First Meningitis, Now Spinal Infections

Victims of the meningitis outbreak in the U.S. can’t seem to catch a break. Various hospitals recently revealed that large numbers of patients who survived an initial bout of meningitis are now returning to the emergency room with two associated infections – epidural abscesses and arachnoiditis. Both are painful and may require intensive long-term treatment.

Michigan and Tennessee, the two states with approximately half of all meningitis cases nationwide, have reported the highest number of these secondary infections.

Spinal epidural abscesses are collections of pus that form between the outer covering of the spinal cord and the spine. These infections are often caused by bacteria, and sometimes fungi. They cause swelling and pain in the infected area, yet no other symptoms are visible, which can make diagnosis difficult. An MRI or CT scan is usually necessary to identify the condition. In many cases, if antibiotics or antifungals are ineffective, a neurosurgeon will drain, clean, and remove the abscess.

On the other hand, little can be done for patients who develop arachnoiditis. Patients with this condition develop severe inflammation of the arachnoid, the membrane that surrounds the nerves of the spinal cord. Inflammation can be caused by bacteria, fungi, or viruses, damage to the membrane during surgery, or injury. The inflammation can lead to numbness, tingling, and muscle spasms in the lower back and legs. In severe cases, arachnoiditis may cause paralysis of the lower limbs. Surgery is not usually an option, and can actually worsen the patient’s condition if further nerve damage occurs. Therefore, treatment usually consists of a combination of pain relief, physiotherapy, and exercise.  

Thus far, patients with these complications do not fit a certain profile and therefore it has been impossible to predict who is at risk and might develop the abscesses or arachnoiditis. One potential indicator is that the majority of infections are in patients who also suffered from meningitis, although this is not a definite precursor.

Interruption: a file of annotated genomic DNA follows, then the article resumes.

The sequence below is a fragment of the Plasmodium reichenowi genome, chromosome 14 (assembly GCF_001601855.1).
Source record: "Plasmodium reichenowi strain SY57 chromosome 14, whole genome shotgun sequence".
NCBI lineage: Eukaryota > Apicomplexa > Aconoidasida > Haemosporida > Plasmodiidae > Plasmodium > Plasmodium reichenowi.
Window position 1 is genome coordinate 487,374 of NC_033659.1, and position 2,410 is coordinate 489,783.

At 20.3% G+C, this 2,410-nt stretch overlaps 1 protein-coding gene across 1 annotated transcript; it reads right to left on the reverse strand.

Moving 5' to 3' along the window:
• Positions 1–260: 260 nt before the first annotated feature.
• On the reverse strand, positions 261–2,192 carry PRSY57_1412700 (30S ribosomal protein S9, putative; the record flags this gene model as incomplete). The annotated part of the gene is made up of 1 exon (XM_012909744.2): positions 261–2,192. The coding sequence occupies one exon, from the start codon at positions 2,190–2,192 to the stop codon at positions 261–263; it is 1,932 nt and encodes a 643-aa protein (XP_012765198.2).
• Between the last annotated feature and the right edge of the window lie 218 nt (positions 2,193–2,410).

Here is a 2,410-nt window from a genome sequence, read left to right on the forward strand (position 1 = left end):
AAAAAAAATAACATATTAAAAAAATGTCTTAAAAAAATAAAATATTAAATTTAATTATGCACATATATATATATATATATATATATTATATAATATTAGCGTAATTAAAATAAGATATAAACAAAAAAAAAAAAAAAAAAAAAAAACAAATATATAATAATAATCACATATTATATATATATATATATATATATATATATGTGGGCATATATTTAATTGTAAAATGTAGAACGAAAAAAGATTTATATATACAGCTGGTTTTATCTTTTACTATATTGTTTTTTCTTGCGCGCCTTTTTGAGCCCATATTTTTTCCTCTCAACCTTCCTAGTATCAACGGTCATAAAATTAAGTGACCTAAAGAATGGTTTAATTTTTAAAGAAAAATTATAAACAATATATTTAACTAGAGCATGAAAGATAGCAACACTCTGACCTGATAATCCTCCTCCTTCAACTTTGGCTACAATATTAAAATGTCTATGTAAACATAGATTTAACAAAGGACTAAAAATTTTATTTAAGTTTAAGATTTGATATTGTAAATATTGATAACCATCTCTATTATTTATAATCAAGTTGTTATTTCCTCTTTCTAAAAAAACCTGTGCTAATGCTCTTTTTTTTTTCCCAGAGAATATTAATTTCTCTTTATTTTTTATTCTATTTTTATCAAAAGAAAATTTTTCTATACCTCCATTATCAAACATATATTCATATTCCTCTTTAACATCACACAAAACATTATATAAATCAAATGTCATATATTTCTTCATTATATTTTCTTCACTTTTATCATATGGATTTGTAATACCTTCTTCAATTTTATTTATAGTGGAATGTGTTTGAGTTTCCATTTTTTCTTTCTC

The U.S. Meningitis Outbreak

Fungus- contaminated methylprednisolone acetate has been identified as the steroid drug responsible for this widespread and fatal meningitis outbreak. Over the past two months, 424 cases and 31 deaths have been reported. Seventeen thousand vials were transported around the country, and approximately 14,000 Americans received injections for neck and back pain, and arthritis. Several more meningitis cases are expected, however the peak of the outbreak has passed and fortunately, cases will likely taper off throughout November. 

The New England Compounding Center, the Massachusetts-based company responsible for manufacturing the contaminated drug, as well as its sister site, Ameridose, have been shut down and their products recalled. Federal inspectors discovered extensive fungal and bacterial contamination in various drugs produced by the two companies. A comprehensive criminal investigation is under way and affected families have already begun filing civil suits against the company. 

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